However, at the top of the PAS list, there’s this weird spiel: “All rudiments should be practiced: open (slow) to closed (fast) to open (slow) and/or at an even moderate march tempo”. I have never heard a drummer use “closed” to describe something as being fast. I’ll provide another gripe: there’s really no need nowadays to write short rolls with numbers and slurs, as the list does. And why does the “Z” in the Multiple Bounce Roll look like it was written with Comic Sans?!

Even players from the modern drum corps tradition are confounded by the rudiments list. Eric Carr (a tenor drummer with The Commandant’s Own) made a humorous video tier–ranking all 40 rudiments, and he was quite blunt about how redundant and pointless many of them were.

I whipped up my own ranking of the rudiments:

Yeah, that’s pretty much how it works for me. Some are very useful. A few of them are... meh. The rest? Buttcheeks.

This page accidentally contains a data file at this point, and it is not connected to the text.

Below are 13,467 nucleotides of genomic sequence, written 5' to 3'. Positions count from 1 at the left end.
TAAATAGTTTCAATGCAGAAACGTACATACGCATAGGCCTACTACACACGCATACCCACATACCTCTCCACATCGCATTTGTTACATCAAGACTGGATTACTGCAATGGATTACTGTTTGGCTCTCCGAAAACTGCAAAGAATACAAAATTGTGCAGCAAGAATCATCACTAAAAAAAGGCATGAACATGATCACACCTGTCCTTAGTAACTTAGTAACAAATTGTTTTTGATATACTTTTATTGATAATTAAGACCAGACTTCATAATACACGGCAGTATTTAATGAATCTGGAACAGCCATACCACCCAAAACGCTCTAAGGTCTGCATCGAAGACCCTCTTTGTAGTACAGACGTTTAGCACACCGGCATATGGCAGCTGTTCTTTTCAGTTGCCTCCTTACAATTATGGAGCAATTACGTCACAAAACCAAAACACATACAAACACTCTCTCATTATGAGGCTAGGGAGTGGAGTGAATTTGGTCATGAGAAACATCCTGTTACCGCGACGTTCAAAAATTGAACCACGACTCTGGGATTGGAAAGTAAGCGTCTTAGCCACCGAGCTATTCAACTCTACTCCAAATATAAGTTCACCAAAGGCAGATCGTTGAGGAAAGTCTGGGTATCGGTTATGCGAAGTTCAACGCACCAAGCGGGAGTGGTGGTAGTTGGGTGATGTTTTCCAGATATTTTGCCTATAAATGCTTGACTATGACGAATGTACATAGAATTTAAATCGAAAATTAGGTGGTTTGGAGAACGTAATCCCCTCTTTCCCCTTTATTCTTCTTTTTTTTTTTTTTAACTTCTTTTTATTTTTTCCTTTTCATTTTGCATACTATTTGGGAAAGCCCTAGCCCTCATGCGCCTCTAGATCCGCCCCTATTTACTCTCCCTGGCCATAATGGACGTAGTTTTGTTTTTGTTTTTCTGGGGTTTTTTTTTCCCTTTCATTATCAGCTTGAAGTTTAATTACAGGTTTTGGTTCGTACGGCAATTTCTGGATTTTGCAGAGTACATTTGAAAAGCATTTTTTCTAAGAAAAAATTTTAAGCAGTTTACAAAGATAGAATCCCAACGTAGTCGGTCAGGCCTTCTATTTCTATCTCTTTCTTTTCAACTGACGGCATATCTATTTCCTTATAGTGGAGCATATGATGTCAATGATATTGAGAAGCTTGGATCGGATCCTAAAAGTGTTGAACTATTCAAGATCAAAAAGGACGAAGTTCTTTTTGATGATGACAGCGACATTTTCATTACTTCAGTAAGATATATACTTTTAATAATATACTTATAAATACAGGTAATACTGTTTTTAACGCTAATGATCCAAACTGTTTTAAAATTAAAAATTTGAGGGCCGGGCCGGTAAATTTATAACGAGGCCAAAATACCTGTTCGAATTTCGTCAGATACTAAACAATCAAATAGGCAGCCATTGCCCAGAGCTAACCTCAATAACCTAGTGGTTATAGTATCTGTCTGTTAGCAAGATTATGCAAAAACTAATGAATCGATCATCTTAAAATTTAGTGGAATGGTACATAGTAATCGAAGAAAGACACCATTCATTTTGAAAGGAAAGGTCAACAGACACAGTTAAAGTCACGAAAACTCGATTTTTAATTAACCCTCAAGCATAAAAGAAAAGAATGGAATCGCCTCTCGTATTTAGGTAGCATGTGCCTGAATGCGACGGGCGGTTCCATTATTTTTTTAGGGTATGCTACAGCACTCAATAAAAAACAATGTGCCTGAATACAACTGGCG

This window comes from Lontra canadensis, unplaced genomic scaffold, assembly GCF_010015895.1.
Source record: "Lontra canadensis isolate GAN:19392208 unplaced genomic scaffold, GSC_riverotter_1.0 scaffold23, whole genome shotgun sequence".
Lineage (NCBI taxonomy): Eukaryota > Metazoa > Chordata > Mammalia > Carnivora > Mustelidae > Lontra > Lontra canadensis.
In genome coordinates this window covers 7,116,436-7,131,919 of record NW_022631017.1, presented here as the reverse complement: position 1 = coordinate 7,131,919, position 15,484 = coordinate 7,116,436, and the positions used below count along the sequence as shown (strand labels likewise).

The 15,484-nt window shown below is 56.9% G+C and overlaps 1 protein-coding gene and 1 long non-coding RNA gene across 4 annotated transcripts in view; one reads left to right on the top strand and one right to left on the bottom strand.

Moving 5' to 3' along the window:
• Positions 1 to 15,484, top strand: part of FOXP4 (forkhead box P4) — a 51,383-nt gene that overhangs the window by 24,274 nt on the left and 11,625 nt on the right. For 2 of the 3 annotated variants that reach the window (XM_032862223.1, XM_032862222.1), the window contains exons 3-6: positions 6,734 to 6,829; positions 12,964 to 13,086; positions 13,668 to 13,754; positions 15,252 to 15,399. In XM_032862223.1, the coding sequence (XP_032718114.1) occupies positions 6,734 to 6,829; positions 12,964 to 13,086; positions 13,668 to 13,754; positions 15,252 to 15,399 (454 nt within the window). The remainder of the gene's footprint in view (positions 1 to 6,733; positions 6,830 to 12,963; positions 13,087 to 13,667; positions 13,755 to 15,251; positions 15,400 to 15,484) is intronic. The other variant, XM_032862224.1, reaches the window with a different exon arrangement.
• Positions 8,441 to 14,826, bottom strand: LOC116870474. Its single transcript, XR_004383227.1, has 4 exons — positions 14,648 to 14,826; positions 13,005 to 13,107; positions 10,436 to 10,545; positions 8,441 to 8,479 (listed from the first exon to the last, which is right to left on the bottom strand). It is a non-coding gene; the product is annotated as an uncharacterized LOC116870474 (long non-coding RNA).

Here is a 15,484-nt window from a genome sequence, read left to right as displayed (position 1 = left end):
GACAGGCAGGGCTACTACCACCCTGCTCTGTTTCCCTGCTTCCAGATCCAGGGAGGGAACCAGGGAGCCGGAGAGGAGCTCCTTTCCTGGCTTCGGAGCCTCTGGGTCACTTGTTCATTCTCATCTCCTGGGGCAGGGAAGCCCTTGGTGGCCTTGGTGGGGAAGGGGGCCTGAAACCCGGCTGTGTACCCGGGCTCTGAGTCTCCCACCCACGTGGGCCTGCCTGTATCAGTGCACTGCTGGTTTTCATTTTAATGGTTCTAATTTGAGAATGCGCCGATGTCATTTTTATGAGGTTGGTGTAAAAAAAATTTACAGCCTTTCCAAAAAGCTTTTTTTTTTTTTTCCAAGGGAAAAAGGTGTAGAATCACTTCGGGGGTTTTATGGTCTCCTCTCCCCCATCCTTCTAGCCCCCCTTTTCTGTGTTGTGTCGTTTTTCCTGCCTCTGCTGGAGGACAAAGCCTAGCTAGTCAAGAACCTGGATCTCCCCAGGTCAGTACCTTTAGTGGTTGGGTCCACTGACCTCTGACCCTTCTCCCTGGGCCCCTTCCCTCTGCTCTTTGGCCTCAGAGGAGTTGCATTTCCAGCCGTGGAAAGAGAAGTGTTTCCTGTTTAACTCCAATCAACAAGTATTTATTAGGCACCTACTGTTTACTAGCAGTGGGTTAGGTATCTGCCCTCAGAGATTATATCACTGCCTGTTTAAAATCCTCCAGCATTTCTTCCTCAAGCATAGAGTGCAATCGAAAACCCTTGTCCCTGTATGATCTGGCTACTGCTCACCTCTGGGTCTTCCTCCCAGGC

At least, that’s how I would rank them as they are written. For instance, I never play the single stroke four or the single stroke seven as they are written; I always add an accent at the end. In this form, these two rudiments are closer to the oft–forgotten ruff.

I really can’t help but think that drummers just worry too much about the rudiments. When new drummers get started out, they are often told to learn the rudiments, but I’m not a fan of that direction at all. Most new drummers are probably more interested in learning how to play a solid groove than they are in knowing what a triple ratamacue is and how to use it.

If you really want to learn the rudiments, I always say to get a rudiment book. I often sing the praises of The Savage Rudimental Workshop by Matt Savage. Once you get through it and learn all 40 rudiments, you’ll probably conclude that you can go the rest of your drum set career without touching most of them ever again.